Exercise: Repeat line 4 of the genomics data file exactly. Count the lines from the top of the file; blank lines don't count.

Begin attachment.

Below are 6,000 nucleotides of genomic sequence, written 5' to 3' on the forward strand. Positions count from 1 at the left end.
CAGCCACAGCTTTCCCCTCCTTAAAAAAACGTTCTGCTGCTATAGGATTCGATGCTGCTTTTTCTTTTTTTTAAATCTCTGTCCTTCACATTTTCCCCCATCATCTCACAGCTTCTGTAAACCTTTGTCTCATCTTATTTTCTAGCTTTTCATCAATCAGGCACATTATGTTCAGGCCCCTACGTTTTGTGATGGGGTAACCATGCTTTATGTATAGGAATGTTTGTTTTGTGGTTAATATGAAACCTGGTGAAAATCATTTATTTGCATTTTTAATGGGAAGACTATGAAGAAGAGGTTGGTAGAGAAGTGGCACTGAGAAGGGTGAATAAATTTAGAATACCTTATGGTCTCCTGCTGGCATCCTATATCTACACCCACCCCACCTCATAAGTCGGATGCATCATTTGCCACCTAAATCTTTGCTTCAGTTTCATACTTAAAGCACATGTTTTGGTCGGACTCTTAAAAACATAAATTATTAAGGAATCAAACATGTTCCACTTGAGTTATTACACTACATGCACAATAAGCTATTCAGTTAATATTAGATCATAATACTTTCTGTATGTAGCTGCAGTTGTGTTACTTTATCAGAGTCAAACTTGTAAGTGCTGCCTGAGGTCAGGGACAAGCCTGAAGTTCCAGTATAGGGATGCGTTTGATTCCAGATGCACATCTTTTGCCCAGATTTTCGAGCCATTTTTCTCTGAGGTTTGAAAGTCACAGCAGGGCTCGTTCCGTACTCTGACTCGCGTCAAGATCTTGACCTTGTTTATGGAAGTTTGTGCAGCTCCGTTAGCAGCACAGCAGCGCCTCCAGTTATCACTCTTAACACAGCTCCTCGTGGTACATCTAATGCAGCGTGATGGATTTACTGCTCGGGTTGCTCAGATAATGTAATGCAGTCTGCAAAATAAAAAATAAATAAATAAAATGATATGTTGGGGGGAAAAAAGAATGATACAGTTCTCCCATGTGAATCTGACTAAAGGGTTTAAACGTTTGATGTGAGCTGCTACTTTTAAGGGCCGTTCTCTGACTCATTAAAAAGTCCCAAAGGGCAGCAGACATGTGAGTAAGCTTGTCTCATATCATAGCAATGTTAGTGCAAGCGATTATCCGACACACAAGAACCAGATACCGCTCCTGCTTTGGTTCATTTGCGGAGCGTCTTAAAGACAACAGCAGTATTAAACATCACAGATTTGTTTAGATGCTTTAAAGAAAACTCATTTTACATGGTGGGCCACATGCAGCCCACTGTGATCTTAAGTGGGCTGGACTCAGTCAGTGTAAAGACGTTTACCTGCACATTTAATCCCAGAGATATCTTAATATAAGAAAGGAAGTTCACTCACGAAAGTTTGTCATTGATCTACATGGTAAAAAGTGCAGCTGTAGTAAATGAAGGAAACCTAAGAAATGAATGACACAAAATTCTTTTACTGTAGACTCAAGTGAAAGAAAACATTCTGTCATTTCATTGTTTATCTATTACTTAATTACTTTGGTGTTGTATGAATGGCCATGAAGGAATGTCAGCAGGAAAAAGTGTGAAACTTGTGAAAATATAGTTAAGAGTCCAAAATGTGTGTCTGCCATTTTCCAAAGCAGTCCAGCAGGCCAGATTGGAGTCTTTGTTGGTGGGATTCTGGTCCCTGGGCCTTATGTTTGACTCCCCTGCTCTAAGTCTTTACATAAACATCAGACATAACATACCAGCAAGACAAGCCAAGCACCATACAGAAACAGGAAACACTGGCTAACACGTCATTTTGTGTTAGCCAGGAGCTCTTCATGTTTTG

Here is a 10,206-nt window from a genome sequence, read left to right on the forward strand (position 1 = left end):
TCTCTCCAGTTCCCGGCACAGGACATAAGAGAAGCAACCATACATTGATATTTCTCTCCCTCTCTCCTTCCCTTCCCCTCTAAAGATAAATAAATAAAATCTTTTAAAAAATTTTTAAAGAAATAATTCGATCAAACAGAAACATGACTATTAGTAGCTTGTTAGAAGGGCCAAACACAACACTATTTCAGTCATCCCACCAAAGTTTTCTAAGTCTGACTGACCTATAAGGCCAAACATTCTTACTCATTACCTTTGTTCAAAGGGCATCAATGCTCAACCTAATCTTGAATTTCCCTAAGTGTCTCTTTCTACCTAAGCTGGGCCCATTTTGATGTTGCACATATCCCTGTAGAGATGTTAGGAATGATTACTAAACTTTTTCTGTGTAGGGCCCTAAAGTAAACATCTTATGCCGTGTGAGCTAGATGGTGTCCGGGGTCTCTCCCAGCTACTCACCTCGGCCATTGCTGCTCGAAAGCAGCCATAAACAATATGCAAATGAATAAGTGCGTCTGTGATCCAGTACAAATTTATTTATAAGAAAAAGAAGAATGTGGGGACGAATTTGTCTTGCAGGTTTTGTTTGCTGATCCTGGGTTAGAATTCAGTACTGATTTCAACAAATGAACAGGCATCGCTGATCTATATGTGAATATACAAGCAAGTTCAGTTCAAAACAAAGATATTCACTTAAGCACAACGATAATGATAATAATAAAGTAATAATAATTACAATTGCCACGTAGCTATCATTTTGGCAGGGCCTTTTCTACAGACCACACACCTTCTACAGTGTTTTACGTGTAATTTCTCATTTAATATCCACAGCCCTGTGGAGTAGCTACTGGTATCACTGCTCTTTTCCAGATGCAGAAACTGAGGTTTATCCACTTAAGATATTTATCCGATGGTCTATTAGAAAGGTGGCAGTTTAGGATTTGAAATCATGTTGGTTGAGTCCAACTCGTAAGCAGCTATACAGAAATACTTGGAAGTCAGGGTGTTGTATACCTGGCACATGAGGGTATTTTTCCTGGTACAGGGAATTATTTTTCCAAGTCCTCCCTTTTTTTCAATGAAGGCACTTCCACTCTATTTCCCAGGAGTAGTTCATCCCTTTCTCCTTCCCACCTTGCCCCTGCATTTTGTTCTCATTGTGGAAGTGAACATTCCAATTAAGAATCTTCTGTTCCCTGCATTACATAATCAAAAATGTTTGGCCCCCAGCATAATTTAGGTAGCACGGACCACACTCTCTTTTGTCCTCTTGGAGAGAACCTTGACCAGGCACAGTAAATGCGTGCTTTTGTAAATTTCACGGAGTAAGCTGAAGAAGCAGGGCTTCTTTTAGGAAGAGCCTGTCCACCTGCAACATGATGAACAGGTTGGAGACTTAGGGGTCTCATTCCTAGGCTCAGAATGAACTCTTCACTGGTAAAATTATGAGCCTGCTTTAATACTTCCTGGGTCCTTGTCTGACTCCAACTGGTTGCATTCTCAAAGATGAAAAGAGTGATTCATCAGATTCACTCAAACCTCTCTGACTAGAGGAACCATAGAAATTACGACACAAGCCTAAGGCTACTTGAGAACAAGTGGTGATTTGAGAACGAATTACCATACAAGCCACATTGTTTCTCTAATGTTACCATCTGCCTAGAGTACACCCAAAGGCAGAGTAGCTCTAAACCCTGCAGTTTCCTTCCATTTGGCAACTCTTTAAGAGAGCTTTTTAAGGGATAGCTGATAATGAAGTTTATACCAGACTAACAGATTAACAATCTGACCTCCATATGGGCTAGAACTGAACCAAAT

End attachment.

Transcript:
TCTCTCCAGTTCCCGGCACAGGACATAAGAGAAGCAACCATACATTGATATTTCTCTCCCTCTCTCCTTCCCTTCCCCTCTAAAGATAAATAAATAAAATCTTTTAAAAAATTTTTAAAGAAATAATTCGATCAAACAGAAACATGACTATTAGTAGCTTGTTAGAAGGGCCAAACACAACACTATTTCAGTCATCCCACCAAAGTTTTCTAAGTCTGACTGACCTATAAGGCCAAACATTCTTACTCATTACCTTTGTTCAAAGGGCATCAATGCTCAACCTAATCTTGAATTTCCCTAAGTGTCTCTTTCTACCTAAGCTGGGCCCATTTTGATGTTGCACATATCCCTGTAGAGATGTTAGGAATGATTACTAAACTTTTTCTGTGTAGGGCCCTAAAGTAAACATCTTATGCCGTGTGAGCTAGATGGTGTCCGGGGTCTCTCCCAGCTACTCACCTCGGCCATTGCTGCTCGAAAGCAGCCATAAACAATATGCAAATGAATAAGTGCGTCTGTGATCCAGTACAAATTTATTTATAAGAAAAAGAAGAATGTGGGGACGAATTTGTCTTGCAGGTTTTGTTTGCTGATCCTGGGTTAGAATTCAGTACTGATTTCAACAAATGAACAGGCATCGCTGATCTATATGTGAATATACAAGCAAGTTCAGTTCAAAACAAAGATATTCACTTAAGCACAACGATAATGATAATAATAAAGTAATAATAATTACAATTGCCACGTAGCTATCATTTTGGCAGGGCCTTTTCTACAGACCACACACCTTCTACAGTGTTTTACGTGTAATTTCTCATTTAATATCCACAGCCCTGTGGAGTAGCTACTGGTATCACTGCTCTTTTCCAGATGCAGAAACTGAGGTTTATCCACTTAAGATATTTATCCGATGGTCTATTAGAAAGGTGGCAGTTTAGGATTTGAAATCATGTTGGTTGAGTCCAACTCGTAAGCAGCTATACAGAAATACTTGGAAGTCAGGGTGTTGTATACCTGGCACATGAGGGTATTTTTCCTGGTACAGGGAATTATTTTTCCAAGTCCTCCCTTTTTTTCAATGAAGGCACTTCCACTCTATTTCCCAGGAGTAGTTCATCCCTTTCTCCTTCCCACCTTGCCCCTGCATTTTGTTCTCATTGTGGAAGTGAACATTCCAATTAAGAATCTTCTGTTCCCTGCATTACATAATCAAAAATGTTTGGCCCCCAGCATAATTTAGGTAGCACGGACCACACTCTCTTTTGTCCTCTTGGAGAGAACCTTGACCAGGCACAGTAAATGCGTGCTTTTGTAAATTTCACGGAGTAAGCTGAAGAAGCAGGGCTTCTTTTAGGAAGAGCCTGTCCACCTGCAACATGATGAACAGGTTGGAGACTTAGGGGTCTCATTCCTAGGCTCAGAATGAACTCTTCACTGGTAAAATTATGAGCCTGCTTTAATACTTCCTGGGTCCTTGTCTGACTCCAACTGGTTGCATTCTCAAAGATGAAAAGAGTGATTCATCAGATTCACTCAAACCTCTCTGACTAGAGGAACCATAGAAATTACGACACAAGCCTAAGGCTACTTGAGAACAAGTGGTGATTTGAGAACGAATTACCATACAAGCCACATTGTTTCTCTAATGTTACCATCTGCCTAGAGTACACCCAAAGGCAGAGTAGCTCTAAACCCTGCAGTTTCCTTCCATTTGGCAACTCTTTAAGAGAGCTTTTTAAGGGATAGCTGATAATGAAGTTTATACCAGACTAACAGATTAACAATCTGACCTCCATATGGGCTAGAACTGAACCAAAT